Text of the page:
It could be because we don't really ever talk about people like that in English.
We may use a/an like that when referring to inanimate objects, as in "a house has a roof" but even then, "houses have roofs" sounds better.
Unless you're Jaq'qen Hagaar from Game of Thrones: "A man is learning Russian"
we don't really ever talk about people like that
in Russian too :)
The sentence is quite unnatural.
The creators of the course try to illustrate the idea of the absence of articles in Russian, using rather limited lexical material and sentences which are sometimes only relevant in a grammar textbook as a scheme, but not in real speech.
I have not resolved this issue, but from what I can tell, although мужчина is a masculine noun (мой мужчина is correct, not моя мужчина), it appears to be declined according to the rules for feminine nouns because it has a feminine noun ending in nominative case. Bluntly, мужчины is the genitive ending for a singular noun according to the feminine table of declensions. I can't recall the word, but there is another instance of this I have worked on.
Strange as it may seem, Friend Jeffrey855877, it seems that masculine Russian nouns ending in “а” or “я”, though masculine, are declined as though they were feminine. But stranger yet, adjectives and pronouns describing those nouns are declined as masculine. In my not-so-humble opinion, that’s just more circumstantial evidence that the language was concocted by sadists.
It's weird for English and Spanish speakers, but grammatically сестра is the subject :P The sentence is something like "By me(genitive) is (a) sister", so a sister is by me, and thus is the subject. Something similar happens with sentences like "I like vodka". Vodka is the subject in those sentences, because the Russian sentence is more or less something like "Vodka is (something I like)". But amazingly that one also happens in Spanish, just like "double negation", "what" and "that" being the same word, and many other similarities.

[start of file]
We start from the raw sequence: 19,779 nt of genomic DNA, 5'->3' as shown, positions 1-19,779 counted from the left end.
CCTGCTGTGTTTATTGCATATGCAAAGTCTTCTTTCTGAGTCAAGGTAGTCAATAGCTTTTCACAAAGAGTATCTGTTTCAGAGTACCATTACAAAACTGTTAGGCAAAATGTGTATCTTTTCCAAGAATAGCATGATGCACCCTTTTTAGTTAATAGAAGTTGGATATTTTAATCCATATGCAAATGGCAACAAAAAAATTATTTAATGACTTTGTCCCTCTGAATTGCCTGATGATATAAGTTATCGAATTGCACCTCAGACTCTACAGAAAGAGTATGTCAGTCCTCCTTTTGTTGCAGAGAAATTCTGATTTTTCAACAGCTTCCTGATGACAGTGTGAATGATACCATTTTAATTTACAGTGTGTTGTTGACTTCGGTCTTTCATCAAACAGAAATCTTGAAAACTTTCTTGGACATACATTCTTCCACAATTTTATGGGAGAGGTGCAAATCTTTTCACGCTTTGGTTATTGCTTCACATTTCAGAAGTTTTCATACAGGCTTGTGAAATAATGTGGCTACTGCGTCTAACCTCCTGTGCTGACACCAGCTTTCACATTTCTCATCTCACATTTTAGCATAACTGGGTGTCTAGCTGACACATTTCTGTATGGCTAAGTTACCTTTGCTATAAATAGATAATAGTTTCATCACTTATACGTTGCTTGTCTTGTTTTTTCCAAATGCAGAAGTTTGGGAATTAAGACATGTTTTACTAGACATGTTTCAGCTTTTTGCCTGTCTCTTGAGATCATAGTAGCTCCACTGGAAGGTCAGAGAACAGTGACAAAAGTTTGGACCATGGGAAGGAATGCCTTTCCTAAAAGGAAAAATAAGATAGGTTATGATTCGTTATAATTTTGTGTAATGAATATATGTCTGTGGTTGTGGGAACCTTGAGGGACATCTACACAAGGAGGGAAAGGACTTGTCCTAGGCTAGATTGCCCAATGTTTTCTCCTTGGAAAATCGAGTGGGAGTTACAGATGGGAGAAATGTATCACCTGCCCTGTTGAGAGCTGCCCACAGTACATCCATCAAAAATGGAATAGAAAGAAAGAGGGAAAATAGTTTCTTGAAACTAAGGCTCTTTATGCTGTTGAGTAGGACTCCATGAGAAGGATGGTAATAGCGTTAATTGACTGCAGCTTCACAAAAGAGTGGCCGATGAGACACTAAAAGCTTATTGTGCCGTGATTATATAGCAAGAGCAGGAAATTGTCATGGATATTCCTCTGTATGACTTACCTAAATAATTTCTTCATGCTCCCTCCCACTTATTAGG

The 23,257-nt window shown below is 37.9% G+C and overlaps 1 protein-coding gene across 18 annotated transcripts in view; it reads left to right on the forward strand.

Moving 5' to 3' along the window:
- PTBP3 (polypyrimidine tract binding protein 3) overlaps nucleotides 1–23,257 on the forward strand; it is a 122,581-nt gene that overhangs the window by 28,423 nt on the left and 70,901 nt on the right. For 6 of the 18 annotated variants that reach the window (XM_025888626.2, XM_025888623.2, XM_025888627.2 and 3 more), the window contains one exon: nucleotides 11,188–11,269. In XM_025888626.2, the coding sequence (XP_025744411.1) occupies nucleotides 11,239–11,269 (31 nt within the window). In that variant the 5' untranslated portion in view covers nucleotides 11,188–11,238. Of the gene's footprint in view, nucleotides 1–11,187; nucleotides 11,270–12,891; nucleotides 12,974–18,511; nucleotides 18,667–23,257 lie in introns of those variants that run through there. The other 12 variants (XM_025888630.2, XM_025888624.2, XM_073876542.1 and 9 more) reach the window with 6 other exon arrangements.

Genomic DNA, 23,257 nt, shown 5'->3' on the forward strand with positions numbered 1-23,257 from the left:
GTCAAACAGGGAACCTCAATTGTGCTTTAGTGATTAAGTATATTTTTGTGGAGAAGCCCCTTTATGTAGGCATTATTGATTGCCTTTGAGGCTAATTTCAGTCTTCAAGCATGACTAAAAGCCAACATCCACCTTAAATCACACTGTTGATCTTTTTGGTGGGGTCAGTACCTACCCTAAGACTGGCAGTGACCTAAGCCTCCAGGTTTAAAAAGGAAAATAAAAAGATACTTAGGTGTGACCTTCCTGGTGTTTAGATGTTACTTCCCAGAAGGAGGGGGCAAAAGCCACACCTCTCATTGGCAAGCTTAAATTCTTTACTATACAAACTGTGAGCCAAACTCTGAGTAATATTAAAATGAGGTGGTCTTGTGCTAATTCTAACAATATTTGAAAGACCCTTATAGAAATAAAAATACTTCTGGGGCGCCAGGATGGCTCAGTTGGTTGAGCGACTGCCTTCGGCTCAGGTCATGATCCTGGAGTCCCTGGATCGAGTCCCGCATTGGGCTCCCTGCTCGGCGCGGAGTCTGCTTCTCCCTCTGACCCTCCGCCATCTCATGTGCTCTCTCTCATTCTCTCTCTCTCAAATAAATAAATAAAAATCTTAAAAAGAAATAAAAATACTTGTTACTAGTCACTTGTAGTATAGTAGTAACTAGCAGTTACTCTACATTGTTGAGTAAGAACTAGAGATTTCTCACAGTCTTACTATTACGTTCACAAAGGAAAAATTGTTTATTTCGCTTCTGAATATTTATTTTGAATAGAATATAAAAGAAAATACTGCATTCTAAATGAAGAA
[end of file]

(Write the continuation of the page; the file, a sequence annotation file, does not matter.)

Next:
It's just a question of reordering the words to put them into a more familiar frame of reference: The Russian literally is "By the man exists/is/belongs a sister". If you put that into usual English word-order, it becomes: "A sister is by the man".
In that format, "sister" is the subject thus is in nominative case and "man" is the object of the position у, placing it in the genitive case. (Note: not all objects of prepositions are in genitive case.)
Idiom. It's just the way Russian expresses the idea: "the [noun1] has a [noun2]"
The Russian literally means "By the man is/belongs a sister"
y is a preposition and it means "by/from". The reason мужчины is in genitive case is because it is the object of the preposition y
Russian has only a limited number of word endings but more declensions so they end up using some endings in multiple ways. As such, most feminine and neuter words will use the same ending for genitive singular and nominative plural. This isn't true for most masculine words, where the two forms are different. It's not a bad thing that endings get used in multiple situations, ultimately it's better if there are less things to learn.
I wish Duolingo explained grammar. To my understanding thus far, it appears that the Russian language does not have articles (e.g. the, a, an in English, un, unos, las, los etc in Spanish)
мужчины = man
есть = has
сестра = sister
мужчины есть сестра = man has sister
Which, cleaned up to sound like a proper English sentence becomes "the man has a sister"
У мужчины есть сестра
So, what is the У doing at the front of the sentence?
You are correct that Russian has no articles. Now Russian does have a word that means "to have" (иметь) but usually they will do things a little differently. "у" means "by" and есть means "there is". Instead of writing "The man has a sister" they will transliterate "By the man there is a sister" => У мужины есть сестра.